Hell! Once we stood shoulder to shoulder with Joe Stalin!

Sorry to be a party pooper...
posted by terrymiles at 3:11 PM on February 14, 2003


Frankly, I wouldn't be surprised if much of the "anti-war" funding comes from the Middle East and Saddam, himself.

You mean there's funding? And here I was with markers and posterboard I bought myself.
posted by DragonBoy at 3:17 PM on February 14, 2003


You're weird, PP, if you actually believe the thousands of people who protest the war are funded by Saddam. You probably don't actually believe that, I know, you're just getting frustrated.
posted by Jimbob at 3:22 PM on February 14, 2003


Remember that even celebrities held rallies saying that the US shouldn't go to war with Germany or Japan back in the day. But then an attack happened and War started
posted by RobbieFal at 3:24 PM on February 14, 2003


So, we and the US liberate Iraqis from the fascist Ba'athist party, set up a government comfortable for Burger King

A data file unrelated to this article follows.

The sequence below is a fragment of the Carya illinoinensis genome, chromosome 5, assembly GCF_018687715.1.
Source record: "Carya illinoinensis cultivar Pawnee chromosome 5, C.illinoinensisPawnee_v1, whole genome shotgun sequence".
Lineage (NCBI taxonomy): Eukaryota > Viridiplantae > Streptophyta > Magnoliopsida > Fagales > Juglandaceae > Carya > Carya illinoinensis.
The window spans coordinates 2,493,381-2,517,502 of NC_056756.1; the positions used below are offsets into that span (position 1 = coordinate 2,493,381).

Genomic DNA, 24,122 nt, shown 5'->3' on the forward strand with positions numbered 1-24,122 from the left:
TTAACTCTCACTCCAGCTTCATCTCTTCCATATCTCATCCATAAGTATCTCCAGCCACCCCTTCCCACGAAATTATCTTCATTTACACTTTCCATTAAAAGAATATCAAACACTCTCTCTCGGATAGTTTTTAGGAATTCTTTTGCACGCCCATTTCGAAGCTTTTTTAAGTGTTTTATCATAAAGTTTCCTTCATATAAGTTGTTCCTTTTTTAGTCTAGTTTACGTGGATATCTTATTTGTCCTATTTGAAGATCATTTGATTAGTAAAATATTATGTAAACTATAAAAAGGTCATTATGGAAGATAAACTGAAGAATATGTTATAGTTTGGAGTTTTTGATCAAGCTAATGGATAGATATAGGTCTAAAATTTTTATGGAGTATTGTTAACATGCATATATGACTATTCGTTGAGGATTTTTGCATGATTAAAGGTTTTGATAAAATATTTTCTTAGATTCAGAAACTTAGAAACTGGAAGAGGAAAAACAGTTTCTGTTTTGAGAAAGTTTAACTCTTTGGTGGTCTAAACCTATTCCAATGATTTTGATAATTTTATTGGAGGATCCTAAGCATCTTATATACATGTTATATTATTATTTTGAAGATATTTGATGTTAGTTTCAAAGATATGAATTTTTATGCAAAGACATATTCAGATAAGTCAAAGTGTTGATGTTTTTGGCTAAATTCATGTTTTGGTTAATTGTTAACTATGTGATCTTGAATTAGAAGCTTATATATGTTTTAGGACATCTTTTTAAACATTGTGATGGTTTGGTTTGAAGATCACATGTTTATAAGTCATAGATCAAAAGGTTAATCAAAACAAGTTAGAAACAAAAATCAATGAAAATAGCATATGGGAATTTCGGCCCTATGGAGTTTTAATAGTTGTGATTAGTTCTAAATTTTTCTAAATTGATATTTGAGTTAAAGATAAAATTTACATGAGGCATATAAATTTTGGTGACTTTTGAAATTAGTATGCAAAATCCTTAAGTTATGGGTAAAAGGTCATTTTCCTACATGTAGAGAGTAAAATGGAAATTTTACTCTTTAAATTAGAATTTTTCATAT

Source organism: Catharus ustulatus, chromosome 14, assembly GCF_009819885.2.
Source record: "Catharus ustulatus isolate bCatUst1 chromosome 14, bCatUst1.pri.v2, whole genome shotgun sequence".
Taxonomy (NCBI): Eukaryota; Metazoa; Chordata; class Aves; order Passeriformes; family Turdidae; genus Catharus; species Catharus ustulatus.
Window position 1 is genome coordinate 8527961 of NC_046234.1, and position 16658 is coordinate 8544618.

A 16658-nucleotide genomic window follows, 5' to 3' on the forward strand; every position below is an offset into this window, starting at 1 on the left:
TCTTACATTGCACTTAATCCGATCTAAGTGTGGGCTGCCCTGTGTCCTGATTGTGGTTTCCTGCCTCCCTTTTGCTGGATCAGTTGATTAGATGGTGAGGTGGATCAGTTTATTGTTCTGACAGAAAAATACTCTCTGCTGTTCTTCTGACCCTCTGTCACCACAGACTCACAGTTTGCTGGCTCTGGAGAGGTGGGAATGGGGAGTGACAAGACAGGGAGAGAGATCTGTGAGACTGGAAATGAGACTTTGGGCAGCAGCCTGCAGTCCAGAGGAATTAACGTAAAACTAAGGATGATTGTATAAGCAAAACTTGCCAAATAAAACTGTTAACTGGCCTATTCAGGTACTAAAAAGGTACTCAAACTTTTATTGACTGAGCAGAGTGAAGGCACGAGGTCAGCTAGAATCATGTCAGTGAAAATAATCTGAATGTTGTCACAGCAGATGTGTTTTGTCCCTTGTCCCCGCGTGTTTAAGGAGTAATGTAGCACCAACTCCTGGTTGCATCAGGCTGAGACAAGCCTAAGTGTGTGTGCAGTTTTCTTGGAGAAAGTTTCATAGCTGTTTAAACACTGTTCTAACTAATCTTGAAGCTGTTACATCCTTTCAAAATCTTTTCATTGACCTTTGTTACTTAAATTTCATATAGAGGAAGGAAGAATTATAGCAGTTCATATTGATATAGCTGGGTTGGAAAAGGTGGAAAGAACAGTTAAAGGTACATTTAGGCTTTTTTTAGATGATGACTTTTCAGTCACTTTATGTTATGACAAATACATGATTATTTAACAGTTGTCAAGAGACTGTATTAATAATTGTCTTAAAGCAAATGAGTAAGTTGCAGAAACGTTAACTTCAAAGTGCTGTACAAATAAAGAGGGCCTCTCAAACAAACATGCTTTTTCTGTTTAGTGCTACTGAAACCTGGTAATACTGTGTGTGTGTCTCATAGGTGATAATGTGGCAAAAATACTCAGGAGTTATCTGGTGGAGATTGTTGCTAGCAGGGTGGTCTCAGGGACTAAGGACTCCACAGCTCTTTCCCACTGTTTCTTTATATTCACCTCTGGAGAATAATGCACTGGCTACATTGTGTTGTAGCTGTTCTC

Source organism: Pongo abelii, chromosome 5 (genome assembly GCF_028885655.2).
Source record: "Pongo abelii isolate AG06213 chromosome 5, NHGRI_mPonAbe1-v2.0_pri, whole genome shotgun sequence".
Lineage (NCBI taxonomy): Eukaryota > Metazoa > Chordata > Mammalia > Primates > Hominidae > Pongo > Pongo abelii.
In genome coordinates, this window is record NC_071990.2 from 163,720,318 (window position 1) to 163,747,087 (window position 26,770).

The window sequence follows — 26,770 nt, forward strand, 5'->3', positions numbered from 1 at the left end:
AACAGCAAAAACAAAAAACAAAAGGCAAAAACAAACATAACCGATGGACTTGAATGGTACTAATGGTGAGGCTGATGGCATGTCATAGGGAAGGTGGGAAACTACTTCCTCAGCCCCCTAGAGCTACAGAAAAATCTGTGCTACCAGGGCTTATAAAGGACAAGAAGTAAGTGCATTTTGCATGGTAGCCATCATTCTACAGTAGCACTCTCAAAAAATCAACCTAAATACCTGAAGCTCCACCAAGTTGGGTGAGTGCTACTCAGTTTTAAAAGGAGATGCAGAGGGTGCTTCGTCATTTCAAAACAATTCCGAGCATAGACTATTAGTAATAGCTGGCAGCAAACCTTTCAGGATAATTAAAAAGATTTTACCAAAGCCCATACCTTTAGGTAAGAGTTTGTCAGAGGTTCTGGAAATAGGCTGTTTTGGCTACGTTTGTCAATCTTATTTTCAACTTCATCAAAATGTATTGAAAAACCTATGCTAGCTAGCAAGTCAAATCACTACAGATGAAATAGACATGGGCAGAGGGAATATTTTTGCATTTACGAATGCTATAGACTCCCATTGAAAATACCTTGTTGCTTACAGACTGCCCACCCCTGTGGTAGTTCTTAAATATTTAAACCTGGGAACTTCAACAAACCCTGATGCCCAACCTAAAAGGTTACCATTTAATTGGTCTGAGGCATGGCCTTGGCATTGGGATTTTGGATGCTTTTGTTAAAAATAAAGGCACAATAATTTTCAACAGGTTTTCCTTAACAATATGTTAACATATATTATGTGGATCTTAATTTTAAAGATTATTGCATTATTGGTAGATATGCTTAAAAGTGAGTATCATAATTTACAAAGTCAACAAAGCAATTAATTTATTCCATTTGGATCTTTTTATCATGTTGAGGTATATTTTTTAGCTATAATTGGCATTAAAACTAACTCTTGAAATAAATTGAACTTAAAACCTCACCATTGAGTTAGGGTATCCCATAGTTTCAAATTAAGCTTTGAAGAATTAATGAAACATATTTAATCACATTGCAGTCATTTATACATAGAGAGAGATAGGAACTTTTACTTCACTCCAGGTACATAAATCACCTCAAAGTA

so, since we were so successful at removing the taliban and followed through with setting up a new government in afghanistan that is better than the taliban we should do it again? what make you think we will get it right this time or that we will even follow through with it? we sure didn't last time.
posted by chrisroberts at 3:30 PM on February 14, 2003


Frankly, I wouldn't be surprised if much of the "pro-war" funding comes from the oil companies and Dick Cheney, himself.
posted by 2sheets at 4:05 PM on February 14, 2003


It's not just Europe, you know. It's about 600 cities around the globe, in every major country except China.

Yes - and people in Baghdad will doubtless be marching in solidarity with those people in 600 countries. Of course, for them, attendance will be mandatory. But I'm sure they'll all be really pleased that so many in the world are working so hard to make certain Saddam isn't removed from power. I'm certain the Iraqi people will be most gratified that the protesters will be claiming to speak on their behalf, will be claiming they want "peace", so the Iraqi people aren't subjected to a terrible US imperialist war.